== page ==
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Title: The 5-HT2C receptor subtype controls central dopaminergic systems : evidence from electrophysiological and neurochemical studies
Other Titles: 5-HT2C receptors in the pathophysiology of CNS disease
Authors: Di Giovanni, Giuseppe
Esposito, Ennio
Di Matteo, Vincenzo
Keywords: Nucleus accumbens
Central nervous system -- Pathophysiology
Parkinson's disease
Dopaminergic mechanisms
Issue Date: 2011
Publisher: Humana Press
Citation: Giovanni, G. D., Esposito, E., & Matteo, V. D. (2011). The 5-HT 2C Receptor Subtype Controls Central Dopaminergic Systems: Evidence from Electrophysiological and Neurochemical Studies. In: G. Di Giovanni, E. Esposito, & V. Di Matteo (eds.), 5-HT2C Receptors in the Pathophysiology of CNS Disease (pp. 215-247). Totowa: Humana Press.
Abstract: Several studies have focused on the role of serotonergic 5-HT2C receptors in the regulation of forebrain dopamine (DA) function and have highlighted their potential as a target for improved treatments of neuropsychiatric disorders related to central dopaminergic neuron dysfunction. This chapter was undertaken to summarize the authors’ and others’ works that have extensively explored the role of 5-HT2C receptors in the control of DA systems both in basal and drug-induced conditions, using in vivo electrophysiological and microdialytic techniques. It is well established that this receptor subtype exerts both tonic and phasic modulation of central dopaminergic function. This evidence has led to the suggestion that drugs acting on 5-HT2C receptors have potential as novel antipsychotic (APD) and antidepressant agents and may be used in the treatment of other neuropsychiatric disorders such as Parkinson disease and psychoactive substance abuse. First, the physiology, pharmacology, and anatomical distribution of the 5-HT2C receptors in the central nervous system (CNS) are reviewed. Next, experimental data regarding the effect of 5-HT2C selective agents on the neuronal activity of DA neurons of the ventral tegmental area (VTA) and substantia nigra pars compacta (SNc), as well as the changes of basal DA release in the striatum, nucleus accumbens, and cerebral cortex, are discussed. Finally, the potential use of 5-HT2C agents in the treatment of depression, schizophrenia, Parkinson disease, and drug abuse will be also discussed.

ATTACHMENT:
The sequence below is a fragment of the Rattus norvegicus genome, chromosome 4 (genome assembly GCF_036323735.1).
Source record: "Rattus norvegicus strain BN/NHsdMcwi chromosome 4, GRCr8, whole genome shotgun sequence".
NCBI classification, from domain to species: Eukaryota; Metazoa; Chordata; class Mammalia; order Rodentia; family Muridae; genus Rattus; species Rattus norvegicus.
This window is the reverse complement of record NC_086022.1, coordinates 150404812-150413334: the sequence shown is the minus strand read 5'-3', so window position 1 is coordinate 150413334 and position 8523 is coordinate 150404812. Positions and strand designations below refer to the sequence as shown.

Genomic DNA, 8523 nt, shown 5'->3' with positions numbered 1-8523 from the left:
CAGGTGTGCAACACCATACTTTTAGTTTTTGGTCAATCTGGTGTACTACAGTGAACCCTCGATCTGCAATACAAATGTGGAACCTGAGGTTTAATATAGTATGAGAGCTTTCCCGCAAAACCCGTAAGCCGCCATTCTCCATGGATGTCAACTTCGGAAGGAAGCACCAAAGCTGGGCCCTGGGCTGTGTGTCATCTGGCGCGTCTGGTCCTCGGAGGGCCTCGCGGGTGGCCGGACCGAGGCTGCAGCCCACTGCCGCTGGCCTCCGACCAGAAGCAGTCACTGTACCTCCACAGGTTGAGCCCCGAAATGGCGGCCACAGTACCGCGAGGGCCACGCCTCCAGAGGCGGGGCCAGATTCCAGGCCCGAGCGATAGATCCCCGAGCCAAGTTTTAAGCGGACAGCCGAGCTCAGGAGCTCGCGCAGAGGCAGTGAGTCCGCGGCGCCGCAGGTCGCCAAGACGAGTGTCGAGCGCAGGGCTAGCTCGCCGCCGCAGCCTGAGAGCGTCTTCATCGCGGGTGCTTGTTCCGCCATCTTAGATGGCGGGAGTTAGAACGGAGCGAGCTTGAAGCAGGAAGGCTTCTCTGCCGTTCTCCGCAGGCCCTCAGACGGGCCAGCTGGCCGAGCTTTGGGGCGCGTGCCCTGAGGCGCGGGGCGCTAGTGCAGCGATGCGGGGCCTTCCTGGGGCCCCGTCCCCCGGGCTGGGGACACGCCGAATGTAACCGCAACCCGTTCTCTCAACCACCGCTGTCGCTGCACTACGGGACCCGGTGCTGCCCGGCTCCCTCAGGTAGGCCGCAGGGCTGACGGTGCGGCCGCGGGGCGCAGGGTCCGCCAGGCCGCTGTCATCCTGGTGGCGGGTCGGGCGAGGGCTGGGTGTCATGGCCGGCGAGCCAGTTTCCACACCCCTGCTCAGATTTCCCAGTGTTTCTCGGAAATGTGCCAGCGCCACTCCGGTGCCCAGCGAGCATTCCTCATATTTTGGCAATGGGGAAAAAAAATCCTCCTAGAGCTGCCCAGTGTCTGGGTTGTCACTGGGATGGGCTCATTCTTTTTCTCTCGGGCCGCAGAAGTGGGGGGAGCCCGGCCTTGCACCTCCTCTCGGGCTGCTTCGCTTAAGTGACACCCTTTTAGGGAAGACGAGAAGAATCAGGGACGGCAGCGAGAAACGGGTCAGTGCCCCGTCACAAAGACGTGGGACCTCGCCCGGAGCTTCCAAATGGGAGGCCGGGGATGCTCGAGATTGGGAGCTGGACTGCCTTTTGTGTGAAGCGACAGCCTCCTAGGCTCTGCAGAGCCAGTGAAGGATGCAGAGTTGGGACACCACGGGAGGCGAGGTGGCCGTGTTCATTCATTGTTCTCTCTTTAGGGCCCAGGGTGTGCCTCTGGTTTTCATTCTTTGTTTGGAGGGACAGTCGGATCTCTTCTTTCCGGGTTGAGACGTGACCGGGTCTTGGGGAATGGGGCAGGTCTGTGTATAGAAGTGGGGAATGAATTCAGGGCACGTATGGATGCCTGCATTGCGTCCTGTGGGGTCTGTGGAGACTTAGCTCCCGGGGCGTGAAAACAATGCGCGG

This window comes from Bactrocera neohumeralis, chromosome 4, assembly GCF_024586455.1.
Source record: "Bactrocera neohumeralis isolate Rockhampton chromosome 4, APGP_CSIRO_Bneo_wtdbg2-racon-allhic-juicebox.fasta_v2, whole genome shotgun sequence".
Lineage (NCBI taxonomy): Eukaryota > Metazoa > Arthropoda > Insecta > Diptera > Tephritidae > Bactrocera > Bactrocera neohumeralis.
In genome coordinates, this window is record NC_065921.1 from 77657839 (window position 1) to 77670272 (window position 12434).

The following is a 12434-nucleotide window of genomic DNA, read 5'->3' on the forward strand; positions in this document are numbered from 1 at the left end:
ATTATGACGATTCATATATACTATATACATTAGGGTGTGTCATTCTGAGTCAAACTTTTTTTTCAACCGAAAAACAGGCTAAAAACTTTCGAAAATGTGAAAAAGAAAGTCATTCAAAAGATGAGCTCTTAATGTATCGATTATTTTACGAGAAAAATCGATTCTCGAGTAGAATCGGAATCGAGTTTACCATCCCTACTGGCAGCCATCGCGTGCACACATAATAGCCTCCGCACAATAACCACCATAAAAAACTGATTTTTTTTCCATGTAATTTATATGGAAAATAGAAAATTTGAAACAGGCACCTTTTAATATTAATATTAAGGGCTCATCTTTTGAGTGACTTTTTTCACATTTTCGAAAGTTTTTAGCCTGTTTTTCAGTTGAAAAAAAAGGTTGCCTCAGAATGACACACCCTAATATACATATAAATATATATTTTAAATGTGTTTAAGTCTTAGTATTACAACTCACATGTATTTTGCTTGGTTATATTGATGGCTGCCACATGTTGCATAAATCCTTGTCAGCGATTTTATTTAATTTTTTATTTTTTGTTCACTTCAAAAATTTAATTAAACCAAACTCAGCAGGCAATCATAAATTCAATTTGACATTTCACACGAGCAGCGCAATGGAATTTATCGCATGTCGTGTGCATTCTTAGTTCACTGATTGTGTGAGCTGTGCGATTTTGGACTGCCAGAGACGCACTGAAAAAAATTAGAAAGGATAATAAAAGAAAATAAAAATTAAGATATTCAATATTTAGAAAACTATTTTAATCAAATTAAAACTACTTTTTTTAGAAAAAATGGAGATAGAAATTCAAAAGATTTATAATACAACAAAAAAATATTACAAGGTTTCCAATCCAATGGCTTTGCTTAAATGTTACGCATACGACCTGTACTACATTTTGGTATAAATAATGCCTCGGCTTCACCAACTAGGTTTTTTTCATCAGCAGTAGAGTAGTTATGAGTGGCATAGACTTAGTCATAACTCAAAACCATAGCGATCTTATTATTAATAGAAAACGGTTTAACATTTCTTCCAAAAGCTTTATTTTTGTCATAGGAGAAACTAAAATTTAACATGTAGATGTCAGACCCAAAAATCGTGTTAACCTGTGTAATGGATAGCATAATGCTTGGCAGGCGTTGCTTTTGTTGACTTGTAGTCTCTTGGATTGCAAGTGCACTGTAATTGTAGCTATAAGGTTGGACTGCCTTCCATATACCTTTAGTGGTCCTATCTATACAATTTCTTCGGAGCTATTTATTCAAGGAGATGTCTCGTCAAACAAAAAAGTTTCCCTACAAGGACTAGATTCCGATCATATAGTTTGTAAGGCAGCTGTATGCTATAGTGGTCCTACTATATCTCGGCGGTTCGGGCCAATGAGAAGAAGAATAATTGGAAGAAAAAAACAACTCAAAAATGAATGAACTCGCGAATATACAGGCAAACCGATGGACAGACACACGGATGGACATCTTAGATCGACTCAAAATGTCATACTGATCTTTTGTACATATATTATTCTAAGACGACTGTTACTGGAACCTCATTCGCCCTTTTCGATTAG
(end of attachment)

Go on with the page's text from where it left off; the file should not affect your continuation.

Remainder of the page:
Appears in Collections:Scholarly Works - FacM&SPB

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